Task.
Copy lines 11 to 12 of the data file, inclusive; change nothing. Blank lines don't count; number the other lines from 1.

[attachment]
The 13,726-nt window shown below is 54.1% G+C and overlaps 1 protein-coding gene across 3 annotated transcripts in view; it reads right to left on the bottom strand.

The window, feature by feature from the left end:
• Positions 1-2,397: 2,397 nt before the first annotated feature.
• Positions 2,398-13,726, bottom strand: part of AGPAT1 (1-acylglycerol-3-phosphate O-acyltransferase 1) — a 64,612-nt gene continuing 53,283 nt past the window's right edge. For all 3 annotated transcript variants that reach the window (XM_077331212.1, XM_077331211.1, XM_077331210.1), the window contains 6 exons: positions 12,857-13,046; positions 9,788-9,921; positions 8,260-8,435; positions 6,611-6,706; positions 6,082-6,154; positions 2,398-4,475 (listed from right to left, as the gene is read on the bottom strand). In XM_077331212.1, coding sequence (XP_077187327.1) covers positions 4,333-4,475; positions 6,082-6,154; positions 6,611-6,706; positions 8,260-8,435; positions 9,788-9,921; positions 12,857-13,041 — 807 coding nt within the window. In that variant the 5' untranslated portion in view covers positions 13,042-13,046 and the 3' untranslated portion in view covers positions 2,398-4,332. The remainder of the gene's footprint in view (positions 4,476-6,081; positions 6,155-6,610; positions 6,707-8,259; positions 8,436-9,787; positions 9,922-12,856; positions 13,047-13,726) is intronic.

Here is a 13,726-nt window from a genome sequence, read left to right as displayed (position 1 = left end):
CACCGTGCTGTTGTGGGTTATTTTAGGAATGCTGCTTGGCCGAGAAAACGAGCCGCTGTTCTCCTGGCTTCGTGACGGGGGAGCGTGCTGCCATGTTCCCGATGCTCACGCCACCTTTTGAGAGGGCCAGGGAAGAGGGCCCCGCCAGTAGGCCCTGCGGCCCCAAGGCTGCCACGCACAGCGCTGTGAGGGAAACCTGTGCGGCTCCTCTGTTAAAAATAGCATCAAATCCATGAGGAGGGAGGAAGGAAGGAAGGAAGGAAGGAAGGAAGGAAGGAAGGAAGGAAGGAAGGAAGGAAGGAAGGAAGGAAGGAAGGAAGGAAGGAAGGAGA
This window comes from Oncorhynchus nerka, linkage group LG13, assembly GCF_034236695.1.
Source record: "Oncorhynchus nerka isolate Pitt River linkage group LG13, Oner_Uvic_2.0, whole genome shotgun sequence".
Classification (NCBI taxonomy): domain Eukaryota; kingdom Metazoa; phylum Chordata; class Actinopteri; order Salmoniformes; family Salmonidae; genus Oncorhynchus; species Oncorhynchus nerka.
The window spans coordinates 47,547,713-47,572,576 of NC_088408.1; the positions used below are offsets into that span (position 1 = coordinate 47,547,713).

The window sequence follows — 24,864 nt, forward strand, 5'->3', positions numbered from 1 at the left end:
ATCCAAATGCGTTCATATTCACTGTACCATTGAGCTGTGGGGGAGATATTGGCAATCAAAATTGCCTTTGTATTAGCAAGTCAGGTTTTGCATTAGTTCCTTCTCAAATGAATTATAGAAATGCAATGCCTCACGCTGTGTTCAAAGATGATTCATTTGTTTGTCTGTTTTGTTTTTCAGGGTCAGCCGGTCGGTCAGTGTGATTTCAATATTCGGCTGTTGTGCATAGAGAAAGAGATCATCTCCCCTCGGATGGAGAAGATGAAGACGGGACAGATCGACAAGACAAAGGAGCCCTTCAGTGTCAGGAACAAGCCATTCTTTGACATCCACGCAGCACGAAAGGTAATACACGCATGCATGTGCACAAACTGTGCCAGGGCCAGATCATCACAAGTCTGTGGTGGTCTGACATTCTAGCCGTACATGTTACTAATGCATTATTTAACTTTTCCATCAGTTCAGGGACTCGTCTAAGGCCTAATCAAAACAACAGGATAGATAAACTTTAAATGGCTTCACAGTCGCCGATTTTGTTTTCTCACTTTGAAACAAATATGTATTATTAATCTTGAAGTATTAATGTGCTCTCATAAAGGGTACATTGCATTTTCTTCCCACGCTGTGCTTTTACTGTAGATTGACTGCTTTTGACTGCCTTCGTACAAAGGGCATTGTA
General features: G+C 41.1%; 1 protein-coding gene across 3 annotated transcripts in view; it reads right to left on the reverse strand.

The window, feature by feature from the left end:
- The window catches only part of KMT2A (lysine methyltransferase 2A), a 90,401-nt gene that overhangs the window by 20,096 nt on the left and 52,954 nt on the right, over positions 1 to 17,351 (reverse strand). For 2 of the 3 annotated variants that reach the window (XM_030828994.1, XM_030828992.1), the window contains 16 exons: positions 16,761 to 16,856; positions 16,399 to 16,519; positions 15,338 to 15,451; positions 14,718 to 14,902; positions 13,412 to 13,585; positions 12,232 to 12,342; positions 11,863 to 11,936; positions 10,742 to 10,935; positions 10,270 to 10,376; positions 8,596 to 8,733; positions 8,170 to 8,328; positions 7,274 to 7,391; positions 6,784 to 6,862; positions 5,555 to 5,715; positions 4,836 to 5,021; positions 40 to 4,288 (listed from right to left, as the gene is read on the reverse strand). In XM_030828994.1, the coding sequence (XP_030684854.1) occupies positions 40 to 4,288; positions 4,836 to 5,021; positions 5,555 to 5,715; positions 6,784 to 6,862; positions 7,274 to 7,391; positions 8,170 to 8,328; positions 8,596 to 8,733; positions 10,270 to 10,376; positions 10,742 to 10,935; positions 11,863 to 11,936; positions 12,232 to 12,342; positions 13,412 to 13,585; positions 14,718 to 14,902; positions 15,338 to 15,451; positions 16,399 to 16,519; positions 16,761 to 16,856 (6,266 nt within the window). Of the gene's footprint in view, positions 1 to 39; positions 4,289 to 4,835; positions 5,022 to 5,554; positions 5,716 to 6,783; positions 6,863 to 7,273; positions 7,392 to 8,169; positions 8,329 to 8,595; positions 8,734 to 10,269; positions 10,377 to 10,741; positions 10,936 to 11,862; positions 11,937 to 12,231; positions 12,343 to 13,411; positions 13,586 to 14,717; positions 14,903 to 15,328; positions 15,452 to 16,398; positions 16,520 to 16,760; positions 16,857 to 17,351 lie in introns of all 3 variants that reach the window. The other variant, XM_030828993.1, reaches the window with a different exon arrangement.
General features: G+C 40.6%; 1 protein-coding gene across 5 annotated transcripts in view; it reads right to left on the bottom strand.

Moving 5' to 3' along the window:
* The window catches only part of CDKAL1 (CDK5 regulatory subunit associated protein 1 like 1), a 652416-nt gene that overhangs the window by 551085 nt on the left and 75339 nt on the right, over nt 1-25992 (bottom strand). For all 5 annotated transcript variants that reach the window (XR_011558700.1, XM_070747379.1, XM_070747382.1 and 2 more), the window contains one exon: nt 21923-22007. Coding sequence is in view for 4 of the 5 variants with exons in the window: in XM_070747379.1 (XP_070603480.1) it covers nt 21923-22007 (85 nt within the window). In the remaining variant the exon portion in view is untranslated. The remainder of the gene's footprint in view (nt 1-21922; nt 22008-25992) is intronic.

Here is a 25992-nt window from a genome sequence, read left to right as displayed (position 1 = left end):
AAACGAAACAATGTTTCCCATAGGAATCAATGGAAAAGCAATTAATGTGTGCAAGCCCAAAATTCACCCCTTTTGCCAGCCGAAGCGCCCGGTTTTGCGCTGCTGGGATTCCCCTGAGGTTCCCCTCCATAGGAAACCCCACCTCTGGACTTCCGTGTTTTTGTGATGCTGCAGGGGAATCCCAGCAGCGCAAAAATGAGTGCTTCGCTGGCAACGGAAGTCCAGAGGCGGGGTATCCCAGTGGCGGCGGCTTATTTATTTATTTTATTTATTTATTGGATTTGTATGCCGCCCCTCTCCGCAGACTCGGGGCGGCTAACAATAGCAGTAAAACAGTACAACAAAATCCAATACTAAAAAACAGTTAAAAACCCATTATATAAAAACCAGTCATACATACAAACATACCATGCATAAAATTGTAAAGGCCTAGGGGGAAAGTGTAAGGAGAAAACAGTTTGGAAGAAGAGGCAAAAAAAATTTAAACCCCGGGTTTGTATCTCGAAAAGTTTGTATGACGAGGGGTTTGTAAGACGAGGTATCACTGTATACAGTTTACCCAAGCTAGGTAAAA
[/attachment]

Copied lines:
The window sequence follows — 24,864 nt, forward strand, 5'->3', positions numbered from 1 at the left end:
ATCCAAATGCGTTCATATTCACTGTACCATTGAGCTGTGGGGGAGATATTGGCAATCAAAATTGCCTTTGTATTAGCAAGTCAGGTTTTGCATTAGTTCCTTCTCAAATGAATTATAGAAATGCAATGCCTCACGCTGTGTTCAAAGATGATTCATTTGTTTGTCTGTTTTGTTTTTCAGGGTCAGCCGGTCGGTCAGTGTGATTTCAATATTCGGCTGTTGTGCATAGAGAAAGAGATCATCTCCCCTCGGATGGAGAAGATGAAGACGGGACAGATCGACAAGACAAAGGAGCCCTTCAGTGTCAGGAACAAGCCATTCTTTGACATCCACGCAGCACGAAAGGTAATACACGCATGCATGTGCACAAACTGTGCCAGGGCCAGATCATCACAAGTCTGTGGTGGTCTGACATTCTAGCCGTACATGTTACTAATGCATTATTTAACTTTTCCATCAGTTCAGGGACTCGTCTAAGGCCTAATCAAAACAACAGGATAGATAAACTTTAAATGGCTTCACAGTCGCCGATTTTGTTTTCTCACTTTGAAACAAATATGTATTATTAATCTTGAAGTATTAATGTGCTCTCATAAAGGGTACATTGCATTTTCTTCCCACGCTGTGCTTTTACTGTAGATTGACTGCTTTTGACTGCCTTCGTACAAAGGGCATTGTA